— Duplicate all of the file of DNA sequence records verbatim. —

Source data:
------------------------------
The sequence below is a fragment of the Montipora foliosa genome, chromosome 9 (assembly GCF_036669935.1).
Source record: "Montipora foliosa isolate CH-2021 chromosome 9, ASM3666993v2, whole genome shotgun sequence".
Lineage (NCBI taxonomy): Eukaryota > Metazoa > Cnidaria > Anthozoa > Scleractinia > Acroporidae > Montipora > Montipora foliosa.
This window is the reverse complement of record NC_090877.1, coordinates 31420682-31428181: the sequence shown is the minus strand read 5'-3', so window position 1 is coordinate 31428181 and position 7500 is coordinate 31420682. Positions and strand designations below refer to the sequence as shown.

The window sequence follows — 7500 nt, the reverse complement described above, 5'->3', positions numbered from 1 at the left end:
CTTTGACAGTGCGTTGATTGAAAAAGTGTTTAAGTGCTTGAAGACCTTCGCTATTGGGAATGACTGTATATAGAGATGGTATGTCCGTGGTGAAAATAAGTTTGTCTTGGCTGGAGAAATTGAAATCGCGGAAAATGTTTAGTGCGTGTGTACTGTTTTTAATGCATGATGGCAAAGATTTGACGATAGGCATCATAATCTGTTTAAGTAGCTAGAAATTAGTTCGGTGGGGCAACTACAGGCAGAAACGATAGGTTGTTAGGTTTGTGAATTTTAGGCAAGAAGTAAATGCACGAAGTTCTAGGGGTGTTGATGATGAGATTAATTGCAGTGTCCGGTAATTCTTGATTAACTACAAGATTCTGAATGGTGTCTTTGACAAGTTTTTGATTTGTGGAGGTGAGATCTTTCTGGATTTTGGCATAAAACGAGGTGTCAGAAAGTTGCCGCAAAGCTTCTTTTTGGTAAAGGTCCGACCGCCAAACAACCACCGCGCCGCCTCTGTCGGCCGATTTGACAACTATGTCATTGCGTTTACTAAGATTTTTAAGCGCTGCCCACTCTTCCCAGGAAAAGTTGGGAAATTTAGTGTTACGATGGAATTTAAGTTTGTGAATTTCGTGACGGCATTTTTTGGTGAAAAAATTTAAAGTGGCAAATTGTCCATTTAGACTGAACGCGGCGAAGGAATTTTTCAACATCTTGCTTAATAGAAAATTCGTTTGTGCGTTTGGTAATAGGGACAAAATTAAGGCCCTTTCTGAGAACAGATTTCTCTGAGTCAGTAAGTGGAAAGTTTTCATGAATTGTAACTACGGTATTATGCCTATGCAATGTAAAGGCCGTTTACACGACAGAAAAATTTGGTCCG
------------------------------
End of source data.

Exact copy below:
The sequence below is a fragment of the Montipora foliosa genome, chromosome 9 (assembly GCF_036669935.1).
Source record: "Montipora foliosa isolate CH-2021 chromosome 9, ASM3666993v2, whole genome shotgun sequence".
Lineage (NCBI taxonomy): Eukaryota > Metazoa > Cnidaria > Anthozoa > Scleractinia > Acroporidae > Montipora > Montipora foliosa.
This window is the reverse complement of record NC_090877.1, coordinates 31420682-31428181: the sequence shown is the minus strand read 5'-3', so window position 1 is coordinate 31428181 and position 7500 is coordinate 31420682. Positions and strand designations below refer to the sequence as shown.

The window sequence follows — 7500 nt, the reverse complement described above, 5'->3', positions numbered from 1 at the left end:
CTTTGACAGTGCGTTGATTGAAAAAGTGTTTAAGTGCTTGAAGACCTTCGCTATTGGGAATGACTGTATATAGAGATGGTATGTCCGTGGTGAAAATAAGTTTGTCTTGGCTGGAGAAATTGAAATCGCGGAAAATGTTTAGTGCGTGTGTACTGTTTTTAATGCATGATGGCAAAGATTTGACGATAGGCATCATAATCTGTTTAAGTAGCTAGAAATTAGTTCGGTGGGGCAACTACAGGCAGAAACGATAGGTTGTTAGGTTTGTGAATTTTAGGCAAGAAGTAAATGCACGAAGTTCTAGGGGTGTTGATGATGAGATTAATTGCAGTGTCCGGTAATTCTTGATTAACTACAAGATTCTGAATGGTGTCTTTGACAAGTTTTTGATTTGTGGAGGTGAGATCTTTCTGGATTTTGGCATAAAACGAGGTGTCAGAAAGTTGCCGCAAAGCTTCTTTTTGGTAAAGGTCCGACCGCCAAACAACCACCGCGCCGCCTCTGTCGGCCGATTTGACAACTATGTCATTGCGTTTACTAAGATTTTTAAGCGCTGCCCACTCTTCCCAGGAAAAGTTGGGAAATTTAGTGTTACGATGGAATTTAAGTTTGTGAATTTCGTGACGGCATTTTTTGGTGAAAAAATTTAAAGTGGCAAATTGTCCATTTAGACTGAACGCGGCGAAGGAATTTTTCAACATCTTGCTTAATAGAAAATTCGTTTGTGCGTTTGGTAATAGGGACAAAATTAAGGCCCTTTCTGAGAACAGATTTCTCTGAGTCAGTAAGTGGAAAGTTTTCATGAATTGTAACTACGGTATTATGCCTATGCAATGTAAAGGCCGTTTACACGACAGAAAAATTTGGTCCG